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VW Diesels Were Used by Chrysler, Mitsubishi, But Was the Software?

German authorities said Friday that 2.8 million Volkswagen diesel vehicles sold in that country “are affected” by the maker’s rigging of emissions tests. But that may not be the end of it.

The suspect diesel engine used by Volkswagen also was sold to other manufacturers, including Chrysler and Mitsubishi, for use in some of their European models, sources tell TheDetroitBureau.com.

It’s not clear if the Volkswagen diesels sold to other manufacturerscame with the secret software that enabled the VW vehicles to pass emissions tests with flying colors, then switch off the emission controls for increased performance and better mileage. The latter mode also produced up to 40 times the permissible level of noxious emissions.

German Transport Minister Alexander Dobrindt revealed new details Friday about Volkwagen’s rigging of emissions tests there.

“It's now clear that (VW) vehicles in Germany are affected by these manipulations. Based on our current knowledge they are vehicles with 2.0 litre and 1.6 litre diesel engines," he told the German parliament.

The EA 189 engine was used in a variety of models through both the Volkswagen and Audi brands in the U.S. But the 2.0-liter package, as well as a 1.6-liter variant, also went into models sold by other Volkswagen AG brands, such as the Seat Leon and Toledo models.

Volkswagen Names Porsche Exec as New Man Behind the Wheel

TheDetroitBureau.com has learned that VW supplied the engines to at least two other manufacturers, Chrysler and Mitsubishi, which used them for models sold in the diesel-centric European market.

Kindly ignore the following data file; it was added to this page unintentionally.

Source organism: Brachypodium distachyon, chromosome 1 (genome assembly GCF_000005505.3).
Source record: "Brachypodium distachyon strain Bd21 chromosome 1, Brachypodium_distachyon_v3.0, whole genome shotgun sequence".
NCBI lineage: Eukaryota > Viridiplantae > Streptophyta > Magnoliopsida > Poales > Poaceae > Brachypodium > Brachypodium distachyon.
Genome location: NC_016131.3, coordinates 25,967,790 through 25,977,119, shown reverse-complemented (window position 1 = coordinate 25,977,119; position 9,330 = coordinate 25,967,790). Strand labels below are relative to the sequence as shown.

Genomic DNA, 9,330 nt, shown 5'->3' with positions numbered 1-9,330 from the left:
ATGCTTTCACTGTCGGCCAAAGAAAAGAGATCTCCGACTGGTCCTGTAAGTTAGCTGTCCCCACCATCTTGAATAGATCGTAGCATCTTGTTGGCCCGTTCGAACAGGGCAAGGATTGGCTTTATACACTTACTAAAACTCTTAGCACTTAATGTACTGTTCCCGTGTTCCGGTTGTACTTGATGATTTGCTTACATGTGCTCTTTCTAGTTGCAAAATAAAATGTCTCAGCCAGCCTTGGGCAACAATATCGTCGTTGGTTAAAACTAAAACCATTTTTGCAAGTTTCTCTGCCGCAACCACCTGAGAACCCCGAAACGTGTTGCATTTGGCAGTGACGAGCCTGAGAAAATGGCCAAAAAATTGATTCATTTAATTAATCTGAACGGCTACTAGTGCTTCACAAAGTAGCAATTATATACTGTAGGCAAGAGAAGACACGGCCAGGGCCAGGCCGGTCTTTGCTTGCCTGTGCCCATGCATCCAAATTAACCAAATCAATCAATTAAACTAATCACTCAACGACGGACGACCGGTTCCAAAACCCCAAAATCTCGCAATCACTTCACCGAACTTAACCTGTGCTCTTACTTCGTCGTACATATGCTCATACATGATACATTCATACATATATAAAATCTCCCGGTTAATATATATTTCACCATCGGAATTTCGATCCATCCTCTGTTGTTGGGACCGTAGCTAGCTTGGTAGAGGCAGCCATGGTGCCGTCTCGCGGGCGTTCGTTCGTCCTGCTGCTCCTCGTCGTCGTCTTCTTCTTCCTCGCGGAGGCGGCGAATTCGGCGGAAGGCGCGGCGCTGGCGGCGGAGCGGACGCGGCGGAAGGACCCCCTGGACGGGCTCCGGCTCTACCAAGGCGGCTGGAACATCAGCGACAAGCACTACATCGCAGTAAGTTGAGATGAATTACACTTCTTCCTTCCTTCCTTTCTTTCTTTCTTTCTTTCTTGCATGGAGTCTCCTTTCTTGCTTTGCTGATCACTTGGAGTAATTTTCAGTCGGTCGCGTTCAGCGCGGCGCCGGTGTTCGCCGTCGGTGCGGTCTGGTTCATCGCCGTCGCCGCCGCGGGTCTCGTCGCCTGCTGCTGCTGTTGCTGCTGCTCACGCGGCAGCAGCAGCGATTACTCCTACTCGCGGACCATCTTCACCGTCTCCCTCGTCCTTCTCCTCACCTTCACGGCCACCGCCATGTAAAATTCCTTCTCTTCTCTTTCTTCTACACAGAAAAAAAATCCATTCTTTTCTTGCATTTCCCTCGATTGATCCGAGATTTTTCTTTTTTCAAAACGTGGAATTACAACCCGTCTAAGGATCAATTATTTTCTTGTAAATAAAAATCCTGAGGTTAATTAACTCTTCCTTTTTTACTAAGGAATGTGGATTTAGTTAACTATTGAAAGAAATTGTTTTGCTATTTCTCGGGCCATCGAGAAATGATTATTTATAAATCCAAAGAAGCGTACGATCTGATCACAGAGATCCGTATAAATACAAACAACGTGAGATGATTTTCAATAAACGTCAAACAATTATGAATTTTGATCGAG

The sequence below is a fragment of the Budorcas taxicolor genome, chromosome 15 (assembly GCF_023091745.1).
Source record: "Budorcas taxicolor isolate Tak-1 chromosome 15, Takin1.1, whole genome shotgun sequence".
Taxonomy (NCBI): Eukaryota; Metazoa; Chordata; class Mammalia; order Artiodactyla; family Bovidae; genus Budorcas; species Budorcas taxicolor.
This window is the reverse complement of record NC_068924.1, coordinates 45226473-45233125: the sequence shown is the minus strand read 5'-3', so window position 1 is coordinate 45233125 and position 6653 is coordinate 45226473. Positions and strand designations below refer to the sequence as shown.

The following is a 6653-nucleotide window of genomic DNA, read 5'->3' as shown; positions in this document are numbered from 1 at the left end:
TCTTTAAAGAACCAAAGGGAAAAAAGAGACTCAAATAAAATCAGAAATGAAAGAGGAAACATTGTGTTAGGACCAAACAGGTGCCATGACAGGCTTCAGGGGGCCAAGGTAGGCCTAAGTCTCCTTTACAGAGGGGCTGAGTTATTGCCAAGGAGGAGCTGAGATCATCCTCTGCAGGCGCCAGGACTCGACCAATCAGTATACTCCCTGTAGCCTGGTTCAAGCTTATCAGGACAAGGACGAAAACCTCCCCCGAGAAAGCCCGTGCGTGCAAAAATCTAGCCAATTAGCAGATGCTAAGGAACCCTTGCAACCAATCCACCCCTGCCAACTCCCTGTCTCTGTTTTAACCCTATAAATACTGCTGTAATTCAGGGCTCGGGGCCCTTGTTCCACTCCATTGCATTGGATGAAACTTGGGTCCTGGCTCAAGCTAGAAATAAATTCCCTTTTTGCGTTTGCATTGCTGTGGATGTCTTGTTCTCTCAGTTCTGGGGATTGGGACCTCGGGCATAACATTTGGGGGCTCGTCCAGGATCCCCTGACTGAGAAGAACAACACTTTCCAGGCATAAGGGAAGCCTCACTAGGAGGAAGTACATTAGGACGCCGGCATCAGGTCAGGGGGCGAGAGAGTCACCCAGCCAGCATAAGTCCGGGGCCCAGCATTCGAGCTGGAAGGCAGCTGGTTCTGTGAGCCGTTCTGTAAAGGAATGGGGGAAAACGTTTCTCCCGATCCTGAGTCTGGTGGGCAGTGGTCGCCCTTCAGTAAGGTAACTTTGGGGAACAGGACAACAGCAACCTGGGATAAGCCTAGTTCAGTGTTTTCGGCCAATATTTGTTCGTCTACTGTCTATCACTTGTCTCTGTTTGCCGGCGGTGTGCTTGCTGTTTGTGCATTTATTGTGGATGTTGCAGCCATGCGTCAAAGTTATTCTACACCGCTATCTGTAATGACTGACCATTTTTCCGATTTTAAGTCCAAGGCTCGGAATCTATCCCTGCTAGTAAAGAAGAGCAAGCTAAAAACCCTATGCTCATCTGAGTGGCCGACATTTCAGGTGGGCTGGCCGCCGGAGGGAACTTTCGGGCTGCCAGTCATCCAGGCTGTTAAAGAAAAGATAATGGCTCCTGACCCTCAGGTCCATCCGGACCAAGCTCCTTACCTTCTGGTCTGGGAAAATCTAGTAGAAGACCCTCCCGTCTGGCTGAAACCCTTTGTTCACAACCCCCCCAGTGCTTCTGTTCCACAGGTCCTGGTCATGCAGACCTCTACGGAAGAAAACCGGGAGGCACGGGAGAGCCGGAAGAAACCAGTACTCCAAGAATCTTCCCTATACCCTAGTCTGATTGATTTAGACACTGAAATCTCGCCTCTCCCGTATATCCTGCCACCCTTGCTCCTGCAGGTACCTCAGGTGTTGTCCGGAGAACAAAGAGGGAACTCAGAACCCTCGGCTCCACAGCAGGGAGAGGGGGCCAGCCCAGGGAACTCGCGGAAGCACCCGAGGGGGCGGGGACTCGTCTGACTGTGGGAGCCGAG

Chrysler went to Volkswagen because, prior to its 2009 tie-up with Italy’s Fiat, it didn’t have a small diesel of its own.

The engines supplied by Volkswagen were apparently used in the European versions of such models as the Chrysler Sebring and Jeep Compass, as well as the Dodge Avenger introduced at the 2006 Paris Motor Show.

It is unclear if what was then known as Chrysler Corp. also used Volkswagen-supplied engine control systems and, if so, whether they contained the rigged software.

California Plans 'Major Enforcement Action' Against Volkswagen

Asked for details, a Chrysler spokesman declined comment. An insider reached by TheDetroitBureau.com added that as so many engineers and executives have left the company since its 2009 bankruptcy it could be difficult to track those with any knowledge of the diesel program to answer that question.

Fiat Chrysler now has a number of its own diesel engines, including a larger six-cylinder version that it offers in the U.S. in the popular EcoDiesel variant of its big Ram pickup.

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